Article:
So, it is clear that Paul is nervous about the liberties that women are taking in worship. However, in chapter 14, before he addresses who needs to keep silent in church, he points to the possibility that the whole church, regardless of gender, could come together to speak in tongues (14:23); all of the people could even prophesy (14:24). In the face of this assertion, it is strange that Paul tells married women (for how can single women consult their husbands when they get home?) to be silent altogether. Further, Paul’s counsel to men and women alike in chapter 7 about marriage and service to the Lord indicates that he considers them equally affected by these things. The advice is strikingly balanced throughout, without distinction in expectations between men and women. Paul writes to the Corinthian women that “the unmarried woman and the virgin are anxious about the affairs of the Lord, so that they may be holy in body and spirit; but the married woman is anxious about the affairs of the world, how to please her husband” (7:34); this follows his parallel observations about unmarried and married men (7:32-33).
Up to this point I have completely neglected Paul’s famous proclamation in Gal. 3:28 that as Christians “there is no longer Jew or Greek, there is no longer slave or free, there is no longer male and female; for all of you are one in Christ.” This does not mesh well with the passage on silence in 1 Cor. 14 that unequally affects women. If Paul did write 1 Cor. 14.34-35 in sincerity, either he must have done so because of a particular situation in Corinth at that time or he must have been altering his previously-held notion (just ten verses earlier) that male and female are equal in Christ.
I suppose if I should ever gain my much longed-for chat session with the Apostle Paul, I would pose my question – how can we keep silent? – with a third biblical allusion in mind. The verse contains Jesus’ response to the Pharisees in Luke 19. Here, Jesus has just entered Jerusalem triumphantly on the back of a colt to the cheers of a “whole multitude of disciples” (19:37).11 The Pharisees in the crowd asked Jesus to order his disciples to stop; Jesus answered, “I tell you, if these were silent, the stones would shout out” (19:40). How, then, can women accept admonitions to keep silent? This becomes particularly pressing if we believe the early apostles that the Holy Spirit is already moving among Christian believers and may cause both sons and daughters to prophesy.
Perhaps the issue of women as authorities in matters of biblical interpretation is passé. It could be that we exist in a time when women no longer hear that we are not as worthy or as reliable as men in positions of authority. Perhaps Biola University is correct to be worried that things have actually tipped in the other direction and that there is a feminization of church institutions, meaning that there is a preference for women leaders that is driving men away.12 However, my own experience does not bear this out.
I will point to only three instances here. I received the message that women are inferior to men in my home congregation; this was particularly clear after our male pastor, who had been at my church during my high school years, was asked to leave. The reasons I heard for this were that he preached that men and women were created as equals and that he did not use a gendered pronoun for God, among other things. I also heard messages from my family about the untrustworthiness of women in leadership. Just before I embarked on my academic pursuit to become an interpreter of the Bible, a relative quoted 1 Tim. 2:12 to me, the passage about women not being allowed to teach or to have any authority over men. Finally, that same verse was quoted defiantly by a fellow camp counselor to the female director of the church camp where we were working for the summer. That young man used the verse to disregard what this much older and wiser person had to say about how to be a good camp counselor. It has been my experience that some people of faith will marshal arguments from the Bible to show that women are not legitimate biblical interpreters.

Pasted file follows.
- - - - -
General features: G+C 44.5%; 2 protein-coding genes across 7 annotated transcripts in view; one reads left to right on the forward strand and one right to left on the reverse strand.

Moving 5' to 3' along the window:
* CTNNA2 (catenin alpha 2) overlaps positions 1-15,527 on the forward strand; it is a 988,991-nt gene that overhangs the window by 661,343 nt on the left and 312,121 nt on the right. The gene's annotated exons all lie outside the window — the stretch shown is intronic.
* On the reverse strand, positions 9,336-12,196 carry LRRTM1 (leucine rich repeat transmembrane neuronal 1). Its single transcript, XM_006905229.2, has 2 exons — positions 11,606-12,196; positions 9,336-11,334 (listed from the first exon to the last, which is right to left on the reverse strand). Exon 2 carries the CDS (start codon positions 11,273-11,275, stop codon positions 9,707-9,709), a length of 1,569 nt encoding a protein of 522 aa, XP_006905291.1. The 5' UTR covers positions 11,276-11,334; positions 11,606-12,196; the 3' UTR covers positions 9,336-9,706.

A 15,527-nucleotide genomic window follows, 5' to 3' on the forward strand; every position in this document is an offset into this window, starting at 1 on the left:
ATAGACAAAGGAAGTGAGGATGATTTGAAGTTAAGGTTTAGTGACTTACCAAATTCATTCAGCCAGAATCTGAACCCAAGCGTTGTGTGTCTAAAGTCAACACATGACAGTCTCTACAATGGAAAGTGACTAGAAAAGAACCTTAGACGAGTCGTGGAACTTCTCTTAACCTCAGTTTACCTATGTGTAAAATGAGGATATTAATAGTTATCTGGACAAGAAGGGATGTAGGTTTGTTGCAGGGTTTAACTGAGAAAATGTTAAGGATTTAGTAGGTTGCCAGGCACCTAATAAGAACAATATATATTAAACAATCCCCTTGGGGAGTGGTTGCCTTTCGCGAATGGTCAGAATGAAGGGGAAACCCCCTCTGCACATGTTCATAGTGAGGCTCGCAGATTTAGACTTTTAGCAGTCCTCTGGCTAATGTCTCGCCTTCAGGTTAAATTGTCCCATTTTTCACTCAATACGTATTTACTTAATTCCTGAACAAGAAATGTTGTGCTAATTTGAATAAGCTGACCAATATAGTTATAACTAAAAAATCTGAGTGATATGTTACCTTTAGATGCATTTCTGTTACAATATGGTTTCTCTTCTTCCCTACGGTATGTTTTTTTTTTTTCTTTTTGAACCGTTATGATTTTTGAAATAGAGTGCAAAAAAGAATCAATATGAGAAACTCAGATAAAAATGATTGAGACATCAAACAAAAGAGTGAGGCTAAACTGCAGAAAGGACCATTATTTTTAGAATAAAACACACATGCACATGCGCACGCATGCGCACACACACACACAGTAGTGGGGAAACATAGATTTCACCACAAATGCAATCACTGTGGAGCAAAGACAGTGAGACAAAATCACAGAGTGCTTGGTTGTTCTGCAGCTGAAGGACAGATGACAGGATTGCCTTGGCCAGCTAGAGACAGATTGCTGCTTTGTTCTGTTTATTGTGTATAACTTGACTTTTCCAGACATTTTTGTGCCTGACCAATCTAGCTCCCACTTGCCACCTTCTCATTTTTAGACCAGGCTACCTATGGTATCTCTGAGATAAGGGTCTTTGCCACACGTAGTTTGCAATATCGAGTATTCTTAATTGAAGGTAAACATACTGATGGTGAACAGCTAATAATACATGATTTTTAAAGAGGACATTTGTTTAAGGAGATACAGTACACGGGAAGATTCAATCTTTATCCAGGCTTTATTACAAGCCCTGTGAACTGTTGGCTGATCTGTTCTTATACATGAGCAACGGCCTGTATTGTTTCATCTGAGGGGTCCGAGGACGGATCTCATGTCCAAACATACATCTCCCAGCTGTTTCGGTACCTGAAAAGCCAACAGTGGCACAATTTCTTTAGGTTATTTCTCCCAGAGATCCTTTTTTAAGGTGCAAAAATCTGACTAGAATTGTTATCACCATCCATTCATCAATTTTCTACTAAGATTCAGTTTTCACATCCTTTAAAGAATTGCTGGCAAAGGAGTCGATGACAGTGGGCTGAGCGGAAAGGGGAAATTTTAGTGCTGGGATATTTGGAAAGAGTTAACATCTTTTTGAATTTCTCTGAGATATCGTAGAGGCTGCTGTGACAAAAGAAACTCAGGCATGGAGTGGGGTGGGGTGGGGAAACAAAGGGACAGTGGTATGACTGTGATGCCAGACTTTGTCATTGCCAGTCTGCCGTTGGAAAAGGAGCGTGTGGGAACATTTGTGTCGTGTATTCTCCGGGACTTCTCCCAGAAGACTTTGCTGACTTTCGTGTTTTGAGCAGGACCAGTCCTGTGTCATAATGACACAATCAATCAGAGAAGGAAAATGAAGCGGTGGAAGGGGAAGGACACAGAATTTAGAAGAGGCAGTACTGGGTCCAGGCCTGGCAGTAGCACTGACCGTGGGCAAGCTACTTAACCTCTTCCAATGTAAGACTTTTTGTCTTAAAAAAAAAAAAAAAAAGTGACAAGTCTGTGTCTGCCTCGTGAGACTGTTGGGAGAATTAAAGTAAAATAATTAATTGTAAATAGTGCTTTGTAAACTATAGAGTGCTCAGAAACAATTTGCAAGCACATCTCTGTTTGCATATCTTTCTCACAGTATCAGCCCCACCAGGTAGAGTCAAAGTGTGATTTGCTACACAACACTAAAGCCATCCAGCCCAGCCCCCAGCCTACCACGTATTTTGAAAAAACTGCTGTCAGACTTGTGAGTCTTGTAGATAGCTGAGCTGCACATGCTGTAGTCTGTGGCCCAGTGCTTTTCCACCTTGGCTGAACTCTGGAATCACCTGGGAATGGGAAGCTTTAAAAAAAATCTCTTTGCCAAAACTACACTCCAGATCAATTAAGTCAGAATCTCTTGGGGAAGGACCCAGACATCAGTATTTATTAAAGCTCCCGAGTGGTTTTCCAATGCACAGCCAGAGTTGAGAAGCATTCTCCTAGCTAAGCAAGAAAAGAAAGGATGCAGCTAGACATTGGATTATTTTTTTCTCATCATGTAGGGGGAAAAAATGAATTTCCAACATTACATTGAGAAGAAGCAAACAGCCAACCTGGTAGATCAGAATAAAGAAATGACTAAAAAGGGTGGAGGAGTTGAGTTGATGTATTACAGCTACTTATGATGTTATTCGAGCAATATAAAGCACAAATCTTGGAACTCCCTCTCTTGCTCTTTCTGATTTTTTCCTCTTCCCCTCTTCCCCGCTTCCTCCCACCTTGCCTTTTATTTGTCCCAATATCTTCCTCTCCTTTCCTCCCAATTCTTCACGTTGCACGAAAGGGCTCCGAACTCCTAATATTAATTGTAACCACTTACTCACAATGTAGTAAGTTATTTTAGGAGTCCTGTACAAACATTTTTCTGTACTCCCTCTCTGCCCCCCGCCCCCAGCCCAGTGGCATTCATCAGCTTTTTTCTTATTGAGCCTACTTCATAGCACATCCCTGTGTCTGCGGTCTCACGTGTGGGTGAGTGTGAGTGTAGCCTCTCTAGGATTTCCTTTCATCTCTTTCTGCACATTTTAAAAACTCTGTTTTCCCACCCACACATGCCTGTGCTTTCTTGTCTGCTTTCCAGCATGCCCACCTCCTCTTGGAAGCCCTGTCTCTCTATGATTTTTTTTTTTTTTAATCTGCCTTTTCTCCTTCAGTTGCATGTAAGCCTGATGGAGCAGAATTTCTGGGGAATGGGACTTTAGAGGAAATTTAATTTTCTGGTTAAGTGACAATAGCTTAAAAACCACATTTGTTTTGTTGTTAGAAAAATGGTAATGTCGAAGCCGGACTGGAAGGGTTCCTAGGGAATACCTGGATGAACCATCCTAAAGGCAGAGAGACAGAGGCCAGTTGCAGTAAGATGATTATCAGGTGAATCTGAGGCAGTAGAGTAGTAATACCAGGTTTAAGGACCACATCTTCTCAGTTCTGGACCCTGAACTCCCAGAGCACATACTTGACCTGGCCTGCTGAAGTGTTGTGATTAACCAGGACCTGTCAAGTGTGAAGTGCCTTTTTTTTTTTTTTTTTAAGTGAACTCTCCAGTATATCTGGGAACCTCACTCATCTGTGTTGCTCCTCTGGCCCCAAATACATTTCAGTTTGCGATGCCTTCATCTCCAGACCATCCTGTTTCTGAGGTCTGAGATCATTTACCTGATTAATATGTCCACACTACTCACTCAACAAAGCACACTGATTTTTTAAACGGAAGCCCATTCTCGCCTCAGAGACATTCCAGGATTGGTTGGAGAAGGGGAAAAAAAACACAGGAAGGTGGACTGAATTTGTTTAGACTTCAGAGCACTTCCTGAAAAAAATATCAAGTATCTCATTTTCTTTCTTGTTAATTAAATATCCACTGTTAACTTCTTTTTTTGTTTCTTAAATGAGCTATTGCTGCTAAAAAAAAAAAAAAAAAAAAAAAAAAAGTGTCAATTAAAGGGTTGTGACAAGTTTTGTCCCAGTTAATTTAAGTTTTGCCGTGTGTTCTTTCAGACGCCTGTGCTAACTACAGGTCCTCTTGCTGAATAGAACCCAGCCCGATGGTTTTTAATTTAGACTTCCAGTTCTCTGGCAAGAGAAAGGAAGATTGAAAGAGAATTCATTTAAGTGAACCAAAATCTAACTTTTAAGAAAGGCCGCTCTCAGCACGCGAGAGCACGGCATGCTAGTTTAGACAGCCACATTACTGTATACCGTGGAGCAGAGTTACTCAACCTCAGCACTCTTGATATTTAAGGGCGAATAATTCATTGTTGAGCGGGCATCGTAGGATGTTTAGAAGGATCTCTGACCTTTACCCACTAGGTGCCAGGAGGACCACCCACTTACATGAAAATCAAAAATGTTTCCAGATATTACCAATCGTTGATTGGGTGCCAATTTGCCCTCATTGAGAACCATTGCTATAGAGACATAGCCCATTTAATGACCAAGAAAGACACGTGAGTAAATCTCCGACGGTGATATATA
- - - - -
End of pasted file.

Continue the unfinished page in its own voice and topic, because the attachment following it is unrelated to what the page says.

As a teacher, I adhere to the philosophy that personal experience facilitates learning. What I study is reinforced or challenged by what I experience, and vice versa. This is typically called an action-reflection model of learning.13 In the classroom, I invite students into reflection about their experiences as a way to reinforce material. In a similar manner, I asked several of my women students at Bluffton University what their experience has taught them about appropriate roles for women in churchbased settings.
Among the responses, I found there are still strong messages from home and church that women are less trusted interpreters of scripture than are men.14 Of the women I interviewed, those who had received positive messages had mothers who were ministers. Most of these young women admitted to having problems or being confused about women in leadership roles when reading the biblical text. However, despite some unease with the Bible about women, they all thought that they could put together a biblical case for women in ministry. In one e-mail I received, a woman said, “In reading the Bible I have been challenged to find examples of female leadership, but I have found them despite the sometimes overwhelmingly patriarchal language. Strong female leadership is visible in the Bible and it has challenged me not to buy into a restrictive understanding [of] gender roles.”15
My experience is that biblical evidence can be exploited for what seem to be less-than-honorable agendas; and while churchgoers may be growing more accepting of women as interpreters of the Bible, my interviews with just a few Bluffton students indicate that we are not yet fully comfortable with this view. There is still work to do. Instead of allowing people to tell women that it is appropriate for us to keep silent, we must insist that when God pours out the Holy Spirit even the daughters will prophesy.